A photo from the San Francisco event marking the International Day to End Violence Against Sex Workers in 2010. (credit:Steve Rhodes, via Creative Commons)
Last month, I dropped my daughter off with my mother and went into San Francisco to be a part of the tenth annual International Day to End Violence Against Sex Workers.
On the train on the way over, I spent some time on Twitter. That morning, news about R. Kelly was blowing up my feed. Finally, it seems like music fans are actually talking about the outrageousness of his new album Black Panties, whose cover and promo campaign include images that are practically bragging about his appetite for black teenage girls.
Man, Rashida Jones really stepped in it, didn’t she? Following up on a series of ill-advised tweets (with the charming hashtag #stopactinglikewhores) aimed at “encouraging” female pop stars to cut it with hyper-sexual stuff already, Jones channeled her inner Sunday school teacher again last week in the pages of Glamour magazine.
Costumes aren't just a Halloween thing for a lot of Americans. Bitch Creative and Editorial Director Andi Zeisler talked with cosplayers at Seattle's Geek Girl Con this month, including Chaka Cumberbatch, about why they think costumes are powerful and what role dressing up plays in their lives.
In this 20-minute conversation from our Dress Up podcast episode, Bitch Creative and Editorial Director Andi Zeisler and Online Editor Sarah Mirk talk with independent fashion designer Adam Arnold and Portland fashion designer-manufacturer Cassie Ridgway about why people love to dress up sexy for Halloween.
A transcript of this conversation is below the cut.
Racism is an integral part of US culture, but the shape and nature of racism changes with every generation. This country’s roots in slavery and colonization gave way to Jim Crow, reservations, and racist immigration policies. Since the late 1960s, we’ve been living in the post-integration era where real progress in a few areas has created a pretense that racism is over. This things-are-so-much-better-now narrative continues in spite of people of color continuing to testify about how racism still affects every aspect of our lives on a daily basis.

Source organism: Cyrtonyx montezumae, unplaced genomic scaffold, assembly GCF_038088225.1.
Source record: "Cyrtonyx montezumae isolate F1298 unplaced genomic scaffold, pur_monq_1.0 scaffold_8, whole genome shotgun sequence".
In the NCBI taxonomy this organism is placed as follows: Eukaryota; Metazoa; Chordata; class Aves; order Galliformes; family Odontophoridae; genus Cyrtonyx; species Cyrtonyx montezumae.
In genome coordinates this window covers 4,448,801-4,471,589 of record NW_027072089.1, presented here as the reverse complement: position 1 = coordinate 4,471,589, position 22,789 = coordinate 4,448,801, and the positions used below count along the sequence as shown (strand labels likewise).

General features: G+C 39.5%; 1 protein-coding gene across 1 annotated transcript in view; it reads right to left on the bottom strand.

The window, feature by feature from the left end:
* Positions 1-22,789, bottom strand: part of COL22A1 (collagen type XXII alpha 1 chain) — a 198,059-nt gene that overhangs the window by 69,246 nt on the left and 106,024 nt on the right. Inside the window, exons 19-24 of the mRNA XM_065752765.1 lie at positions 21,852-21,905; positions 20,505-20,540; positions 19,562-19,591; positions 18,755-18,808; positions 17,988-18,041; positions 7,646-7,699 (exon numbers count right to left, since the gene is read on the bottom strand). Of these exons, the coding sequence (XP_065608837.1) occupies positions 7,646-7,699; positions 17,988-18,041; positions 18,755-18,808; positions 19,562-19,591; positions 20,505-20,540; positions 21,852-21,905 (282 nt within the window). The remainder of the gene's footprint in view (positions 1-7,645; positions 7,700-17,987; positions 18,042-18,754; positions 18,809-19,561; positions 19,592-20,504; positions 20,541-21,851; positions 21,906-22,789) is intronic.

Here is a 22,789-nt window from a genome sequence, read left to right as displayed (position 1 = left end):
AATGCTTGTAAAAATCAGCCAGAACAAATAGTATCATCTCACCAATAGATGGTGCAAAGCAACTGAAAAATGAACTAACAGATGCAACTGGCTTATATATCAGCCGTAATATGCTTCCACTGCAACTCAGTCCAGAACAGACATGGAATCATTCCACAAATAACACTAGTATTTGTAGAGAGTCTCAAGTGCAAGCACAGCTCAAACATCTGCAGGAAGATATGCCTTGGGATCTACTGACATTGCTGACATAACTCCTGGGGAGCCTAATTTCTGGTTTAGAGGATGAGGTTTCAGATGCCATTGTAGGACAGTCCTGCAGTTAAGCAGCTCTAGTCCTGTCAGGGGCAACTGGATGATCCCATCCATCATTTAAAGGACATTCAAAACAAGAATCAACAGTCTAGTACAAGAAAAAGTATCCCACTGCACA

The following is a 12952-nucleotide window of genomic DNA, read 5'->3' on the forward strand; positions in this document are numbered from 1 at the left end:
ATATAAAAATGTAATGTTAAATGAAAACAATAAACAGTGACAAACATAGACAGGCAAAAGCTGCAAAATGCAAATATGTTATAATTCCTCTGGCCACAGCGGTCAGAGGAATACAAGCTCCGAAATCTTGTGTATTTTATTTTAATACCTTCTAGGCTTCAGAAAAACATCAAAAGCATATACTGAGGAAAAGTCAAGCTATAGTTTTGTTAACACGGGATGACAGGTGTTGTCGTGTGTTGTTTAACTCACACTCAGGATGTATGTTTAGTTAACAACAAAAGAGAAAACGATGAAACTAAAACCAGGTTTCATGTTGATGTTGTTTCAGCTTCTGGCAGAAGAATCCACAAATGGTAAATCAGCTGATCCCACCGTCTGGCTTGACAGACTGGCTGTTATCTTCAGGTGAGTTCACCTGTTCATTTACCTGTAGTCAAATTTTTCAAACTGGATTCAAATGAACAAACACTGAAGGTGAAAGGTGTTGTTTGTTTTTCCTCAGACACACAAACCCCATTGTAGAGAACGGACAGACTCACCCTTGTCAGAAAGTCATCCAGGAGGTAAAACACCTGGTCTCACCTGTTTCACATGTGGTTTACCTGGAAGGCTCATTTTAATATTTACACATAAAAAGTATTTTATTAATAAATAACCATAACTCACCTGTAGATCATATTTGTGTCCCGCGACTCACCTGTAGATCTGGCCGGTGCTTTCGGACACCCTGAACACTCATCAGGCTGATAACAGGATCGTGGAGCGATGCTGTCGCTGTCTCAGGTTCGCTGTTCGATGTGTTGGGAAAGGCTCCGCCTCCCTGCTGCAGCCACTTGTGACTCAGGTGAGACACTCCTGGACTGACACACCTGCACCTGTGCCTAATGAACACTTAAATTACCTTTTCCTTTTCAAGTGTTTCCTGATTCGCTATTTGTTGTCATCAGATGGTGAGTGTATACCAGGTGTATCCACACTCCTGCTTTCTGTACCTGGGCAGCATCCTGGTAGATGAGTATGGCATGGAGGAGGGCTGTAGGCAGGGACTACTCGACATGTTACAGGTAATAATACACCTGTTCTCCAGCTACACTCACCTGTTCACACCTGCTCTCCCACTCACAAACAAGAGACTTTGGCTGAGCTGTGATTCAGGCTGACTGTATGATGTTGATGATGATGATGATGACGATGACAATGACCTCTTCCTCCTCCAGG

As the context of racism changes, what it means to be a white anti-racist “ally” has transformed, as well.
Street harassment has been part of my existence since I was a young teenager, but it wasn't until I was in graduate school in 2006 that I even learned the term "street harassment." I found the term on the website of the Street Harassment Project (founded in the early internet days of 1999). When I learned the phrase, I was so relieved: there was a name for what I experienced. There were other people who hated it, too.
Egyptian comics character Qahera, a new Muslim superhero who fights street harassment and sexual violence.
At the beginning of September, around the time news broke of Ciudad Juárez's Diana, "Huntress of Bus Drivers," my dad informed me that a female family member of ours living near Mexico City was assaulted while waiting for the bus she took home each evening. So, after reading reports about Diana the Huntress from Mexican news sources like El Diario, I came to embrace the myth-worthy, middle-aged, black-clad vigilante with a shock of blonde hair who was quickly attainting superhero status for killing two bus drivers she alleged were rapists.
George and Shellie Zimmerman, appearing in court. Photo via.
In case you haven't heard, George Zimmerman went berserk Monday, punching his father-in-law in the face and pulling a gun on his estranged wife. Shellie Zimmerman, who is filing for divorce, called 911 screaming, "I'm really, really scared."
Zimmerman is the man acquitted of shooting Trayvon Martin, an unarmed black teenager. When Shellie Zimmerman first began talking to the press about the divorce, she said the highly publicized trial ruined her life. But she also cited Zimmerman's verbal abuse and self-centeredness as reasons she wants to leave the marriage. "I have a selfish husband….George is all about George," she told the press. With this episode of domestic violence, she told authorities, "I don't know what he's capable of."
But we do know what he's capable of. He's capable of killing an unarmed kid and thinking the action is justified.